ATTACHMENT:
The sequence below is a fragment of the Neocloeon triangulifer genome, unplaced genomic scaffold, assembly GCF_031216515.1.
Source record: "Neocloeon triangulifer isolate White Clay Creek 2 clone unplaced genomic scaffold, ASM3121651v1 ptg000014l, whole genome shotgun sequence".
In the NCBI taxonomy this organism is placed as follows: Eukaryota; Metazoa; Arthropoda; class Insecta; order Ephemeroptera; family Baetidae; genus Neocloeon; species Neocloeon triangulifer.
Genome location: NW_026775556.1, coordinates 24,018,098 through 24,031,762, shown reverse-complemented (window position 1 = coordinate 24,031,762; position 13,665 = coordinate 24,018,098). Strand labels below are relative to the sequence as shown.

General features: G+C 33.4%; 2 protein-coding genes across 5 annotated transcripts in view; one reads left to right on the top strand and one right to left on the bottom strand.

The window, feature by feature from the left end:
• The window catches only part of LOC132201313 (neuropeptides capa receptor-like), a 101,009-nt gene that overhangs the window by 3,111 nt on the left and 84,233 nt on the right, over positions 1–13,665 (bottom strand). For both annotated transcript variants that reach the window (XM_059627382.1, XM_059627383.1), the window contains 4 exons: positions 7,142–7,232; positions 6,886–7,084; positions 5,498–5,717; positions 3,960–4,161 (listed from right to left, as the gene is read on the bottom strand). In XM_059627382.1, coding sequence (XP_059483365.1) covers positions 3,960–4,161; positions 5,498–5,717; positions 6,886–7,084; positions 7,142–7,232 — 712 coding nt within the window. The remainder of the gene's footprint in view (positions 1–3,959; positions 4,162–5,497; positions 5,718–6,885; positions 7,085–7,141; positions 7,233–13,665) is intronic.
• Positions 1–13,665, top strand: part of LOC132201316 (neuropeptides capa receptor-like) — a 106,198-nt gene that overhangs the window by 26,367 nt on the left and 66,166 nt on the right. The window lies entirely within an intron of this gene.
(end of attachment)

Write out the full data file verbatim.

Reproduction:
The sequence below is a fragment of the Neocloeon triangulifer genome, unplaced genomic scaffold, assembly GCF_031216515.1.
Source record: "Neocloeon triangulifer isolate White Clay Creek 2 clone unplaced genomic scaffold, ASM3121651v1 ptg000014l, whole genome shotgun sequence".
In the NCBI taxonomy this organism is placed as follows: Eukaryota; Metazoa; Arthropoda; class Insecta; order Ephemeroptera; family Baetidae; genus Neocloeon; species Neocloeon triangulifer.
Genome location: NW_026775556.1, coordinates 24,018,098 through 24,031,762, shown reverse-complemented (window position 1 = coordinate 24,031,762; position 13,665 = coordinate 24,018,098). Strand labels below are relative to the sequence as shown.

General features: G+C 33.4%; 2 protein-coding genes across 5 annotated transcripts in view; one reads left to right on the top strand and one right to left on the bottom strand.

The window, feature by feature from the left end:
• The window catches only part of LOC132201313 (neuropeptides capa receptor-like), a 101,009-nt gene that overhangs the window by 3,111 nt on the left and 84,233 nt on the right, over positions 1–13,665 (bottom strand). For both annotated transcript variants that reach the window (XM_059627382.1, XM_059627383.1), the window contains 4 exons: positions 7,142–7,232; positions 6,886–7,084; positions 5,498–5,717; positions 3,960–4,161 (listed from right to left, as the gene is read on the bottom strand). In XM_059627382.1, coding sequence (XP_059483365.1) covers positions 3,960–4,161; positions 5,498–5,717; positions 6,886–7,084; positions 7,142–7,232 — 712 coding nt within the window. The remainder of the gene's footprint in view (positions 1–3,959; positions 4,162–5,497; positions 5,718–6,885; positions 7,085–7,141; positions 7,233–13,665) is intronic.
• Positions 1–13,665, top strand: part of LOC132201316 (neuropeptides capa receptor-like) — a 106,198-nt gene that overhangs the window by 26,367 nt on the left and 66,166 nt on the right. The window lies entirely within an intron of this gene.